Racial bias and discrimination may negatively impact heart disease care, risk factors

TKiarri N Kershaw, Ph.D, M.P.H.

American Heart Association Scientific Sessions, Oral Presentation 114 and Poster Presentation Sa3062

Racial and ethnic minorities are often disproportionately affected by heart disease and stroke. Subtle racial bias may creep into the decision-making process for approving black patients with heart failure for a heart transplant and African immigrants who have experienced discrimination are more likely to have three or more heart disease and stroke risk factors, according to two studies to be presented at the American Heart Association’s Scientific Sessions 2019 — November 16-18 in Philadelphia. The Association’s Scientific Sessions is an annual, premier global exchange of the latest advances in cardiovascular science for researchers and clinicians.

Does race influence decision-making for advanced heart failure therapies? (Oral Presentation 114)

In a first of its kind study, simultaneously published in the Journal of the American Heart Association, the open access journal of the American Heart Association, researchers at the University of Arizona, Tucson, explored whether health care professionals’ decision-making processes may contribute to racial disparities in heart failure treatment.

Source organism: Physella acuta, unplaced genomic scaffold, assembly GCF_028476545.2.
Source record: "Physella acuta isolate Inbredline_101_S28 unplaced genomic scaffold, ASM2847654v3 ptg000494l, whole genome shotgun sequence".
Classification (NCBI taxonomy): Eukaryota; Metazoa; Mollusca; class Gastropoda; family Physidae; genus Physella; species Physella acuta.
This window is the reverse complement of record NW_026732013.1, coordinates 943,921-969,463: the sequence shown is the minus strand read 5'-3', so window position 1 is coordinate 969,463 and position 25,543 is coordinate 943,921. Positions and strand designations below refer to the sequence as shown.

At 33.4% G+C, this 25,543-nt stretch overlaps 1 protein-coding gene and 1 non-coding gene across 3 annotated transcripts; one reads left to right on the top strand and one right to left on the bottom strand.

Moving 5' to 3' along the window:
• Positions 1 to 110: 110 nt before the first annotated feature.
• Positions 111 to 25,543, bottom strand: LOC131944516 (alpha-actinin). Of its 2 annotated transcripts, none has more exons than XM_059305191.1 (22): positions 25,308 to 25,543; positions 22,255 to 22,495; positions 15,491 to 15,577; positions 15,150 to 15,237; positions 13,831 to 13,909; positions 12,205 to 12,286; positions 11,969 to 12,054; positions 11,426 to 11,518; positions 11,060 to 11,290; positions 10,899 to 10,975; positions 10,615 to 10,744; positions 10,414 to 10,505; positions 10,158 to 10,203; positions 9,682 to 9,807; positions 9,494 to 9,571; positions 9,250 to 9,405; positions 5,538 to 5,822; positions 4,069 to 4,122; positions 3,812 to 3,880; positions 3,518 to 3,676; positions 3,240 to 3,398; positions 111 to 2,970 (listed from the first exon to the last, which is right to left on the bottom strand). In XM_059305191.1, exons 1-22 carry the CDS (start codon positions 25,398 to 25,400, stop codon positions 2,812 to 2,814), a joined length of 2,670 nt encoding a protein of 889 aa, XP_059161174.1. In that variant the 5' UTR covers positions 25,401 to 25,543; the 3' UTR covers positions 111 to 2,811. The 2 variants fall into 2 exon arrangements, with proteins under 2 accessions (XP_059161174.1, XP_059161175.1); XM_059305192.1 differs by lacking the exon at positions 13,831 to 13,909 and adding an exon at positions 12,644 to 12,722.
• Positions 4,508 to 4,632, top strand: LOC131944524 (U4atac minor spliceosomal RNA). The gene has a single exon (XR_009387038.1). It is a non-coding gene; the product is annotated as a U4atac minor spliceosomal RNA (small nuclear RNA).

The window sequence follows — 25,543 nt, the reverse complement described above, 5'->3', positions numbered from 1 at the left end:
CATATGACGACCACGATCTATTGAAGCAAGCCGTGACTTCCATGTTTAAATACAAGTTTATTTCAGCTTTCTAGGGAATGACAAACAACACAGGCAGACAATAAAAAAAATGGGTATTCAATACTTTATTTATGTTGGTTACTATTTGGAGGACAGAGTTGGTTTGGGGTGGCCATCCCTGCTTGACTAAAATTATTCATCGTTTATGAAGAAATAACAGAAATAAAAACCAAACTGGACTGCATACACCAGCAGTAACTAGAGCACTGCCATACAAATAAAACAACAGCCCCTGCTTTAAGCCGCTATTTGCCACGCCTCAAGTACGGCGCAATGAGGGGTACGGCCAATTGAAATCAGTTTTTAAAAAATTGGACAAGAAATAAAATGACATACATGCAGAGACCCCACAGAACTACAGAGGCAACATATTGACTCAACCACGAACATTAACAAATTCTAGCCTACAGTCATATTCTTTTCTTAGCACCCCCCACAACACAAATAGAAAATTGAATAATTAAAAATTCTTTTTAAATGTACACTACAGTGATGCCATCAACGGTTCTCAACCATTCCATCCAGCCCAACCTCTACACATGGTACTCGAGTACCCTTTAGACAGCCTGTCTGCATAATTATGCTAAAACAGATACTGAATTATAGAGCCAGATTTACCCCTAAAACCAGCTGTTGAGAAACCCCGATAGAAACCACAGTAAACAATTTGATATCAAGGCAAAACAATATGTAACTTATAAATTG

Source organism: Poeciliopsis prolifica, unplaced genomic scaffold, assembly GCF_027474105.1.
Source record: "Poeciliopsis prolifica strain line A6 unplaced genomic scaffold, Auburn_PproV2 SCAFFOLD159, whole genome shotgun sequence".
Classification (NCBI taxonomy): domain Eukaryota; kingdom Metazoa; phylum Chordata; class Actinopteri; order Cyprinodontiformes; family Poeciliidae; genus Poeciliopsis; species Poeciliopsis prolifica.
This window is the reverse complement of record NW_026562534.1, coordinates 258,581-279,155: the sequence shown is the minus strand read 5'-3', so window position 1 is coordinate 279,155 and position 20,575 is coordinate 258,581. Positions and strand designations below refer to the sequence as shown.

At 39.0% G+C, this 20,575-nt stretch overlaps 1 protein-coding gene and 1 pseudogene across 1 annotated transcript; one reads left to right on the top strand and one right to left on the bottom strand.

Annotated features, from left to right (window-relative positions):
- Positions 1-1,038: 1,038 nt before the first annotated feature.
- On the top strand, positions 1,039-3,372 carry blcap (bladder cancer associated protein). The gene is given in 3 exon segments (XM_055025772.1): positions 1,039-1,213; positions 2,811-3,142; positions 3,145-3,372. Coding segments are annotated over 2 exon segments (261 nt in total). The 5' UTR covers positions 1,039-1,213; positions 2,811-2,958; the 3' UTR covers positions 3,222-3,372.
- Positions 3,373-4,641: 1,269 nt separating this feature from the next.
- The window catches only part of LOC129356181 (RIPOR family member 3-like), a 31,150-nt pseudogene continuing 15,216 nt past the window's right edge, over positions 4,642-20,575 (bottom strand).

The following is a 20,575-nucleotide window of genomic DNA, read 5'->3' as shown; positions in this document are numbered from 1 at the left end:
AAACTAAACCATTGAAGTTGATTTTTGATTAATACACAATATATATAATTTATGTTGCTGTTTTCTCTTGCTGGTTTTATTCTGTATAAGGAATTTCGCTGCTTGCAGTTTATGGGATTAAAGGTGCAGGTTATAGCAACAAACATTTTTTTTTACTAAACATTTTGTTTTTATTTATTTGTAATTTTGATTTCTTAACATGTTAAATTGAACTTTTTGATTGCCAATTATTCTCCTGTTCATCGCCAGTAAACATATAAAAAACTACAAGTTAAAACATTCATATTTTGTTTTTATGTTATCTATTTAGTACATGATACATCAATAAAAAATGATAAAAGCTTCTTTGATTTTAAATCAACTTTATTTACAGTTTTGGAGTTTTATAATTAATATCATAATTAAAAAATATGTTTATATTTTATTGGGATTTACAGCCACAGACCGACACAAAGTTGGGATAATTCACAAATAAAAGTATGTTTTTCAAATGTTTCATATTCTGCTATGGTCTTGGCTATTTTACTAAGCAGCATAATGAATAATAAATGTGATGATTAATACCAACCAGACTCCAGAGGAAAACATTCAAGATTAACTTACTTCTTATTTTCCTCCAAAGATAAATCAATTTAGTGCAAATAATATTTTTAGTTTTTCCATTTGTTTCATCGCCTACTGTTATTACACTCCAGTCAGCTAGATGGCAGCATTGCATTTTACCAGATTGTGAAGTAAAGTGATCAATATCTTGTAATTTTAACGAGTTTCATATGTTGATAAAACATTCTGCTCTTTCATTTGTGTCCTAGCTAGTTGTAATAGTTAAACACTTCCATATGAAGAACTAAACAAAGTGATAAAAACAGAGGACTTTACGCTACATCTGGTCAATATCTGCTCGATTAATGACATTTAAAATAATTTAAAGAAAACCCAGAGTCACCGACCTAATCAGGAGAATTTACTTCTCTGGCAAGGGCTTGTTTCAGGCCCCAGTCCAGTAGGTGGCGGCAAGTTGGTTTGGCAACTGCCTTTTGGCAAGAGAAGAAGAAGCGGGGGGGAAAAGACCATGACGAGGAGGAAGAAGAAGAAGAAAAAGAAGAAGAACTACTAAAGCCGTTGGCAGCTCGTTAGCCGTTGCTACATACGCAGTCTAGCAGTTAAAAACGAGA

Researchers asked 422 physicians, nurses and other hospital decision-makers to determine whether hypothetical black male and white male patients should be referred for a heart transplant after reviewing patient photos and other patient health information. The hypothetical cases had identical medical and social history; race was the only variant.

When surveyed individually, there were few racial differences in recommendations for transplants. However, when a subgroup of 44 reviewers discussed the cases — a situation which more closely resembled actual advanced therapy selection meetings than a survey — researchers found racial bias. The reviewers perceived black patients as less healthy than whites, less likely to comply with follow-up care recommendations and less trustworthy. Thus, black patients were more likely to be recommended for ventricular assist devices than heart transplants, especially if the health care provider was over the age of 40.

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